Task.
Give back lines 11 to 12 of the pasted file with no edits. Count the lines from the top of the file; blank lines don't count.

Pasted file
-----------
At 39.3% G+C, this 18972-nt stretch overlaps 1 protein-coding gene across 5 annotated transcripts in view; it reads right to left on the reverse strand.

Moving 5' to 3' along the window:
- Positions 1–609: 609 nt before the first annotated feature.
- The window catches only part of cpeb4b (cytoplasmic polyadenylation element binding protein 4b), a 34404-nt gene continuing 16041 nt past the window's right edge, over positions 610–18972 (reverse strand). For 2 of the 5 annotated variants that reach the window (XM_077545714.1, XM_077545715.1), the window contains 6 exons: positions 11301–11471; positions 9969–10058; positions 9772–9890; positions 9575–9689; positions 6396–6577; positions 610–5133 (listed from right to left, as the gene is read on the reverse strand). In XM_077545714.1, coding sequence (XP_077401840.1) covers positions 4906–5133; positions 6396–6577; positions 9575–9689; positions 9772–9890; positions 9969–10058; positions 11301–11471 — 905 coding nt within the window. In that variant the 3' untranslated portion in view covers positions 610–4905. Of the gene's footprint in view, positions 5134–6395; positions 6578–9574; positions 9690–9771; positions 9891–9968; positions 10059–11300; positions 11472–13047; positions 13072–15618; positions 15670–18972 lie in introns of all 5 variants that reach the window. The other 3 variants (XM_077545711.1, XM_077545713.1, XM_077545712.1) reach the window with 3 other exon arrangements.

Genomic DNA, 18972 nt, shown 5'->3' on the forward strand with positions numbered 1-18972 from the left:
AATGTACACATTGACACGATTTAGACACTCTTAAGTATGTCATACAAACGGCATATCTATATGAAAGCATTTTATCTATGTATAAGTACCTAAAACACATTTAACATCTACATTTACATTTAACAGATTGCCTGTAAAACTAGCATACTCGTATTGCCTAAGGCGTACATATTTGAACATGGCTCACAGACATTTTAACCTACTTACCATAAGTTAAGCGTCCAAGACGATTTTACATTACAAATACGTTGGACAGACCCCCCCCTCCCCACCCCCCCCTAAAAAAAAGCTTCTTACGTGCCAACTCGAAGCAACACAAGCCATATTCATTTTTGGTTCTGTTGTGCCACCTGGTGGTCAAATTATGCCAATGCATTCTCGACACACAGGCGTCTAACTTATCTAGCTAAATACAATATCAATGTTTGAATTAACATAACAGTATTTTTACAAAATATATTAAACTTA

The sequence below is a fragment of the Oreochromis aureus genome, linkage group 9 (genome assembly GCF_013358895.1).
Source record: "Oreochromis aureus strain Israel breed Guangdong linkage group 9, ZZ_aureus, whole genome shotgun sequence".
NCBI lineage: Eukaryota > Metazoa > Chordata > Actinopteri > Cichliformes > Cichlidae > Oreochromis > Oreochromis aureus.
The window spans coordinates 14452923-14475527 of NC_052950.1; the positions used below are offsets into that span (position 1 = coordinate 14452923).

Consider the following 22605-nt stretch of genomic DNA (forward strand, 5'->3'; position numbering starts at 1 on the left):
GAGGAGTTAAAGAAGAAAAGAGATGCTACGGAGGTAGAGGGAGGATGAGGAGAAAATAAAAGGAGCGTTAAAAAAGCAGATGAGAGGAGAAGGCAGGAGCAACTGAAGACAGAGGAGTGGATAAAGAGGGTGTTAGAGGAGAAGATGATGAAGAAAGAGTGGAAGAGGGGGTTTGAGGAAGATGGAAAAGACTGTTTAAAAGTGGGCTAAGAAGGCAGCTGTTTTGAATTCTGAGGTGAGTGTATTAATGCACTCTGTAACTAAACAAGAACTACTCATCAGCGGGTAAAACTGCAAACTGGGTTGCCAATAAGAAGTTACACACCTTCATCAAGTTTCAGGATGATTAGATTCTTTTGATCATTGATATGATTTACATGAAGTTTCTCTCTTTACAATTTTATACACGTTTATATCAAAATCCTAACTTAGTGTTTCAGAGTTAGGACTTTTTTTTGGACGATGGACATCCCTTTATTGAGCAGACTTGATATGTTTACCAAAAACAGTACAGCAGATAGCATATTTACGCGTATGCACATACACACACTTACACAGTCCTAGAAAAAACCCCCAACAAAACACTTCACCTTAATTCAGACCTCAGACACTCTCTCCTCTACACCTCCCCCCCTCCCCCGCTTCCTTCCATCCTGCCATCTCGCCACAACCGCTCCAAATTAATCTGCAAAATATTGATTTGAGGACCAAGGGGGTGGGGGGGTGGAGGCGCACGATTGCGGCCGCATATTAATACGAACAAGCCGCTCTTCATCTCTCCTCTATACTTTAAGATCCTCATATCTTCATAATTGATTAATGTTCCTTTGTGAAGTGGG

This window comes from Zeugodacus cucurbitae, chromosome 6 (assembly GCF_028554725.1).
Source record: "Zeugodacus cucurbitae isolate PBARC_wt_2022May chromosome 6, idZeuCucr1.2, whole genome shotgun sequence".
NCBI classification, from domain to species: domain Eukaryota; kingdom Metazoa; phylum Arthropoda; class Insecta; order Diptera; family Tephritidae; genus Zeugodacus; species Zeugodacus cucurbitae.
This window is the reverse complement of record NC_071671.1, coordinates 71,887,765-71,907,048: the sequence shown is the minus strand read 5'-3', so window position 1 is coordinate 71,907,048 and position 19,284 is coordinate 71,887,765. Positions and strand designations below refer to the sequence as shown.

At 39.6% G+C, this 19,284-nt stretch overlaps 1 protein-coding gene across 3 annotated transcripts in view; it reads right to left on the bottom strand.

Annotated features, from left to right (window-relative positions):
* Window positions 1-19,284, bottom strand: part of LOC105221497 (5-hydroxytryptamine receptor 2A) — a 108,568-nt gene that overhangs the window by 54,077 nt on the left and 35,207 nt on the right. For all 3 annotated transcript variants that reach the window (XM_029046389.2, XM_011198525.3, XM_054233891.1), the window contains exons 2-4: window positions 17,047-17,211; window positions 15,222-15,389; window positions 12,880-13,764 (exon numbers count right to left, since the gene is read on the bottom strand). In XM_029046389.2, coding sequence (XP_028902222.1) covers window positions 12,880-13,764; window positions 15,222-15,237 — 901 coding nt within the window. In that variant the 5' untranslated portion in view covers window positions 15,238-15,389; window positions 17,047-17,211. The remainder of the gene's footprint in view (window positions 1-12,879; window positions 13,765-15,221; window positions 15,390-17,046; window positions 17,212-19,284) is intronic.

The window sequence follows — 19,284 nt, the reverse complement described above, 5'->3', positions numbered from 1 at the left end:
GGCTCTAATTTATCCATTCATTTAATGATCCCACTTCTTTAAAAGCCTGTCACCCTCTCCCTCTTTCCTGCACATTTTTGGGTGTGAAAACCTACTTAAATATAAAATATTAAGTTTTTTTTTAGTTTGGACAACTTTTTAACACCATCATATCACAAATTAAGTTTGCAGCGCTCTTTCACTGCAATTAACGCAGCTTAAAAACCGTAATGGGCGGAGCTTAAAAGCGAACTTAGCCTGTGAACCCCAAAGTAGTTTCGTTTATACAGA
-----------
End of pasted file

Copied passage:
Consider the following 22605-nt stretch of genomic DNA (forward strand, 5'->3'; position numbering starts at 1 on the left):
GAGGAGTTAAAGAAGAAAAGAGATGCTACGGAGGTAGAGGGAGGATGAGGAGAAAATAAAAGGAGCGTTAAAAAAGCAGATGAGAGGAGAAGGCAGGAGCAACTGAAGACAGAGGAGTGGATAAAGAGGGTGTTAGAGGAGAAGATGATGAAGAAAGAGTGGAAGAGGGGGTTTGAGGAAGATGGAAAAGACTGTTTAAAAGTGGGCTAAGAAGGCAGCTGTTTTGAATTCTGAGGTGAGTGTATTAATGCACTCTGTAACTAAACAAGAACTACTCATCAGCGGGTAAAACTGCAAACTGGGTTGCCAATAAGAAGTTACACACCTTCATCAAGTTTCAGGATGATTAGATTCTTTTGATCATTGATATGATTTACATGAAGTTTCTCTCTTTACAATTTTATACACGTTTATATCAAAATCCTAACTTAGTGTTTCAGAGTTAGGACTTTTTTTTGGACGATGGACATCCCTTTATTGAGCAGACTTGATATGTTTACCAAAAACAGTACAGCAGATAGCATATTTACGCGTATGCACATACACACACTTACACAGTCCTAGAAAAAACCCCCAACAAAACACTTCACCTTAATTCAGACCTCAGACACTCTCTCCTCTACACCTCCCCCCCTCCCCCGCTTCCTTCCATCCTGCCATCTCGCCACAACCGCTCCAAATTAATCTGCAAAATATTGATTTGAGGACCAAGGGGGTGGGGGGGTGGAGGCGCACGATTGCGGCCGCATATTAATACGAACAAGCCGCTCTTCATCTCTCCTCTATACTTTAAGATCCTCATATCTTCATAATTGATTAATGTTCCTTTGTGAAGTGGG